"Welcome to my day," said Jen. But he shuffled closer anyway, and slipped his arm under her neck, around her shoulders.

"No." Rosa stayed where she was, on her back and watching the light, one hand resting on Cinn's head. "They're right. This is the thing I don't tell people. I am needy. If I had an animal emblem, I think it would be some sort of bloodsucking leech."

"You shouldn't say-"

"You've never said anything bad about yourself then?"

"Point understood."

The candle flickered and burned steadily lower. Cinn yawned and shuffled, letting out a long, deep breath.

"Could you imagine that on a banner?" Rosa said.

"What?"

"A leech, silly! A big, majestic leech! And it's sucking blood and looking..." She waved a hand in the air.

"Majestic?"

"I can see why my father decided on a starburst instead." She turned her head, so she could look him in the eye.

Jen felt the smile creep over his face first, and then, without warning, he felt himself begin to laugh. "Leech... banner... sorry Cinn!" He rolled over, dislodging the dog, and pushed his face into the pillow to muffle the sound. "Why's that... why's that... not even that funny!" But he couldn't stop, not until he was gasping for air and his chest ached with the force of it all.

"What happened to you?" Rosa said, from somewhere outside the pillow.

Jen was still racked by quick snorts of amusement as he sat up again, taking deep breaths to calm down. "I don't know! I haven't laughed in... when? It must be late. I'm sorry. But... don't worry about Shalen. Shalen's got us all wrong." He pushed himself upright and off the bed, pulling off his outer clothes before he lifted the covers. "Get some sleep. There's lots to do tomorrow."

"But if she's got me right?" Rosa sat up, and Cinn jumped to the floor. "If I'm all those things they said. Things I am. What does that make me?"

"Suppose something can be good or bad depending on who it is? Anyway, I don't think it's a bad thing to need people." They were facing one another now, from opposite sides of the bed. "Sounds like something Dhaymin would say, that all did."

"Maybe you should sleep too."

"I did have plans to do that, yes."

"No." She pulled back the sheets on her side. "You're not sleeping well. You haven't for ages."

"I got used to it."

"You look terrible." Rosa slid under the covers, and Cinn jumped back to her customary spot over her legs.

Jen shrugged. "It's nothing. I keep remembering Jivarin's Fort, that's all."


"My name is Rosa."

The girl stood at the front of the stage, hands clasped before her, her eyes on the audience as she addressed them. She was slimmer and taller, but her hair was just right, long and thick and dark, and the coat she wore could have been a mirror of Rosa's own. All that was missing was the dog at her feet.

"When I was a girl, I had a friend. A friend inside my own mind, a friend I made up to keep myself company in the long days and nights."

So, Shalen knew that too. Rosa wasn't surprised. The first night, she'd gone into this show knowing that there were a lot of coincidences, but never imagining that they'd turn out to be more than that. This time, she was ready. She'd sat there, waiting for the curtain to rise, and she knew that whatever else she saw, there'd be a representation of herself down there. It had been hard to sit still. She knew what the people watching thought of the character, but what was she about to see?

"I grew up to run away, to become a beast hunter as I was in my dreams. I ran to Kastek, far away from home. This is my story."

As she stood there, the forest backdrop rolled into place behind her, signalling the end of the monologue and the start of a scene, as Dhaymin's actor walked on stage. "What news of my brother?" said the newcomer.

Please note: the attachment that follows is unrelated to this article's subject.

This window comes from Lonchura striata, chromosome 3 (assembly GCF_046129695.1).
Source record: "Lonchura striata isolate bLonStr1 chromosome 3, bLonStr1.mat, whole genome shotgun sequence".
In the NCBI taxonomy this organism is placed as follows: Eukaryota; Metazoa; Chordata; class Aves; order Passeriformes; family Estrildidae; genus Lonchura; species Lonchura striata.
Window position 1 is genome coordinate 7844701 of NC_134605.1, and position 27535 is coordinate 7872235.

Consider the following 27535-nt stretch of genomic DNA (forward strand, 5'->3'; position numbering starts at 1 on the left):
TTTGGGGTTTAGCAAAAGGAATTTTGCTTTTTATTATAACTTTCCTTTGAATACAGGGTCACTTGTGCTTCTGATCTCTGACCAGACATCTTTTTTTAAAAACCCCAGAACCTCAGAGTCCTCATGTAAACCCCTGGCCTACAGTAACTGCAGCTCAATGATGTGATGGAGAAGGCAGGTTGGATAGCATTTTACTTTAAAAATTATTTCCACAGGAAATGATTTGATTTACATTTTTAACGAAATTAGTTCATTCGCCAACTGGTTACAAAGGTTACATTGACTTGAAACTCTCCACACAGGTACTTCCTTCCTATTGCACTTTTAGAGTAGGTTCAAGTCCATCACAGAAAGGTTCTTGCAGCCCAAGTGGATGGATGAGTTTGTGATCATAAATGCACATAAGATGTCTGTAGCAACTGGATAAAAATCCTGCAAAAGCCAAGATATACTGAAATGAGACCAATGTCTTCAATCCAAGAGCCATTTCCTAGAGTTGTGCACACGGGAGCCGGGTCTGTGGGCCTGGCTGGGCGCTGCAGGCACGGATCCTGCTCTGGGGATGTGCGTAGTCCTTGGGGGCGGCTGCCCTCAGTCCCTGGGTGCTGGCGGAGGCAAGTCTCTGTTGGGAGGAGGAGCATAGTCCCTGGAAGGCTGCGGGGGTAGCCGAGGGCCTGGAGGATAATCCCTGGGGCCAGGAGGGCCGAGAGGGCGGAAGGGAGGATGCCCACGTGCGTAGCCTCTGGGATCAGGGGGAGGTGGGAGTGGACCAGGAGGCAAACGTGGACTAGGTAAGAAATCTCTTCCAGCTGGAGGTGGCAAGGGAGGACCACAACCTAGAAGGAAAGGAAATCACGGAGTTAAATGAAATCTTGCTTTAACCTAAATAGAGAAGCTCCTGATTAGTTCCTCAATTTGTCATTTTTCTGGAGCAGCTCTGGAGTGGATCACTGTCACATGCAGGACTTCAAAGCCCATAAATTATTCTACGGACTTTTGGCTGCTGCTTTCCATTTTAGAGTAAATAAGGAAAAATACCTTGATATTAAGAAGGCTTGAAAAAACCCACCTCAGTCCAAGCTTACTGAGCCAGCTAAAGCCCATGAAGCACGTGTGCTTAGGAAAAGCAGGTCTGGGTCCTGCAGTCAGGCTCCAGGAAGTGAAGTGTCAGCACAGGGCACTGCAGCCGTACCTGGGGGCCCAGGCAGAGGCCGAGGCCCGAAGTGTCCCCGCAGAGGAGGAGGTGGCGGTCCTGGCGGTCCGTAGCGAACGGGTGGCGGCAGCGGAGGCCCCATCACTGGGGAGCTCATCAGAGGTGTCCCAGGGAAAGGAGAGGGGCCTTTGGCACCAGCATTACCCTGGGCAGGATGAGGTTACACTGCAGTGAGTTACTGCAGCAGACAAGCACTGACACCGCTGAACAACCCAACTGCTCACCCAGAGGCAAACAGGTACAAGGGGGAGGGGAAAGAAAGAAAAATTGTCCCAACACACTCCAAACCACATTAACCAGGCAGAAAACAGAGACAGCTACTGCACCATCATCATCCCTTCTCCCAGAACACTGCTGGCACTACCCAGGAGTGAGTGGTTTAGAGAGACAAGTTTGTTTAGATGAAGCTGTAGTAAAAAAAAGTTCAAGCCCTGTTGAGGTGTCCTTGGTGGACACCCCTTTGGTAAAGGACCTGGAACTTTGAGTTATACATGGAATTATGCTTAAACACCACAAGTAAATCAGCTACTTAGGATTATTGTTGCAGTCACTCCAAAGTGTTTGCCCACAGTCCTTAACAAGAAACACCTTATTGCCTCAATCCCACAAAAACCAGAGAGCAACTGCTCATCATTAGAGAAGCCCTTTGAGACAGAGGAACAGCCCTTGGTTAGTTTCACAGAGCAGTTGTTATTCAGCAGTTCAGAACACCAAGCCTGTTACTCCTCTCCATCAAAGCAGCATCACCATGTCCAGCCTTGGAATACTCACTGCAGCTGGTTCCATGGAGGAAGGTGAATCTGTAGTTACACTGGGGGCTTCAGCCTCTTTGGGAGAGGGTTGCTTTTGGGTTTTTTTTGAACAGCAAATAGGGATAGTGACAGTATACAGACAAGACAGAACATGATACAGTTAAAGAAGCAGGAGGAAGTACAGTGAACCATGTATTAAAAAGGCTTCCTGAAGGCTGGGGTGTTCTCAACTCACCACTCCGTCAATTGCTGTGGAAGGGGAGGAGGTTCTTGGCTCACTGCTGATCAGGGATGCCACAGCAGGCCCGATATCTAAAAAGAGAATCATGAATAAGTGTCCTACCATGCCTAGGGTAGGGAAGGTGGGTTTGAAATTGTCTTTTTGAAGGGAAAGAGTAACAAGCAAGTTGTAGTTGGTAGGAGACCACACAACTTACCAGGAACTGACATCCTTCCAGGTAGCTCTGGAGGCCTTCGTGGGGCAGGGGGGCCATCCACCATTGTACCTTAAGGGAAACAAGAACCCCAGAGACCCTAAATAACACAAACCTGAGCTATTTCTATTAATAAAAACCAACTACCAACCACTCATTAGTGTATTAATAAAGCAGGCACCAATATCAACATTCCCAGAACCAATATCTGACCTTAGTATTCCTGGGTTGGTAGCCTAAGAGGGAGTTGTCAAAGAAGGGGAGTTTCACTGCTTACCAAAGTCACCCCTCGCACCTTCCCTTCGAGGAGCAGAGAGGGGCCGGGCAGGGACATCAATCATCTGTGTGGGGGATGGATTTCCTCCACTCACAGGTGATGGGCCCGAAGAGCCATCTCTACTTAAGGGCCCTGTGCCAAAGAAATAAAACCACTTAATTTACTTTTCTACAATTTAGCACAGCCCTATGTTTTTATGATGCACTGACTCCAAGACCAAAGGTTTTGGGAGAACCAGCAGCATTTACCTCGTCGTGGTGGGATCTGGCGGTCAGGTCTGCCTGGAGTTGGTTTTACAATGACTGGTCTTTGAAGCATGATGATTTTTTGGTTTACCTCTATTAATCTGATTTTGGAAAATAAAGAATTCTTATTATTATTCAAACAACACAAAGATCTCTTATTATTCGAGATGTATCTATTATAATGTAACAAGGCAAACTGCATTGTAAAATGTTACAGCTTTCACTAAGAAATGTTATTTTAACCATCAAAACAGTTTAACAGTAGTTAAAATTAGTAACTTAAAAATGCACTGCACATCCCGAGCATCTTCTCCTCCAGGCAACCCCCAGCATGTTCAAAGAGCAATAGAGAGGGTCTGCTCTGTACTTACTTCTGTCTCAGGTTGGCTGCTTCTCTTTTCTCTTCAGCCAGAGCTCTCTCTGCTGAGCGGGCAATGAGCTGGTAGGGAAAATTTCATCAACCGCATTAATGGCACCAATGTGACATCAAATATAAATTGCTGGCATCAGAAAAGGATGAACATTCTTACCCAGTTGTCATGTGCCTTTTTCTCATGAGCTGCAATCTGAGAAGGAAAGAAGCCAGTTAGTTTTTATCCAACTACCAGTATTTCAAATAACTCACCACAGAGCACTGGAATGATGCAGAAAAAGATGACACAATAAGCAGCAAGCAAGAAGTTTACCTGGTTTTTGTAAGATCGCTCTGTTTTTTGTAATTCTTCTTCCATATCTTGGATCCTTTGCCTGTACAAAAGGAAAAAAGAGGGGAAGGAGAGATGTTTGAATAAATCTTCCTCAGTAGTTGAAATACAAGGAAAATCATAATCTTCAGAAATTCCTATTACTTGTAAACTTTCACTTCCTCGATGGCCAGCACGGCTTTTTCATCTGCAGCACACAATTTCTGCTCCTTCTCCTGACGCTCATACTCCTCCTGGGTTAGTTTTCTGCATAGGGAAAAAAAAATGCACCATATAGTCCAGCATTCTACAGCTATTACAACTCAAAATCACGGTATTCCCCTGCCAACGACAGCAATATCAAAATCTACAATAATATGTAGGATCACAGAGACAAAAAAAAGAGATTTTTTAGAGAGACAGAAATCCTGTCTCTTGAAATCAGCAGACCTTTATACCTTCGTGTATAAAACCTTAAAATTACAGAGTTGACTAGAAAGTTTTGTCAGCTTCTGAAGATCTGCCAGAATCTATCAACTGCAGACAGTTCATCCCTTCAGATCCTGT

("He doesn't sound so bad," Dhaymin commented. "After last night, and all."

"Last night," said Jen, "has nothing to do with me."

"Don't see why not. You know he told me some of those stories have us in other places too? Like other selves? There's one where I had this wagon or the like. Wouldn't mind a wagon. What I'm saying is if there's all those stories, then I don't see why there can't be one where I meet myself. And then-"

"Dhaymin, let's pretend I don't know what you were going to say."

Rosa ignored them and leaned forward, all attention on the stage below.)

"The trail leads deep into the woods," said her actor, "and a long night awaits us." The lights dimmed, and the two of them left the stage, leaving the audience in silence again.

"I'm sorry about this," Jen said.

"I don't know if you have to be," said Rosa.


"Stand back, beast! Stand back or taste steel this cold night!"

Leaving aside the continued inconstancies of everyone using bladed weapons (which had prompted Dhaymin to comment that maybe he should have lectured Sansayn on that as well), Rosa had to admit it was a nice use of drama. Especially the way her actor was brandishing that knife, in such a way that it looked suitably dramatic without actually hurting anyone.

"You cannot break this spell so easily!" Jen's actor said, as he sat crouched beside the monster puppet. "Go, both of you!"

"Oh, Jen!" howled Sansayn.

"I will find a way," hissed Rosa's actor. "There will be a way!"

("It would seem," Rosa said, "that you've both been outdone.")


"It would seem you have more tricks than I imagined," said Jen's actor.

It was now, as the directions so helpfully stated, The Next Day, and the characters had been returned to a stone wall backdrop that for the purposes of this scene was Kastek. In this version of events, they had returned to Kastek without Ardea knowing what had occurred, and so were still free to roam the city. Rosa could only admit, after remembering the way she trembled while being escorted to Jen's cell, that the development came as something of a relief.

"It would seem you would be nowhere without me," replies Rosa's actor.

"I can only agree," said Jen's. "For what would have become of me, had you not tracked me down? I know little of who you are, nor where you came from or where you will go now."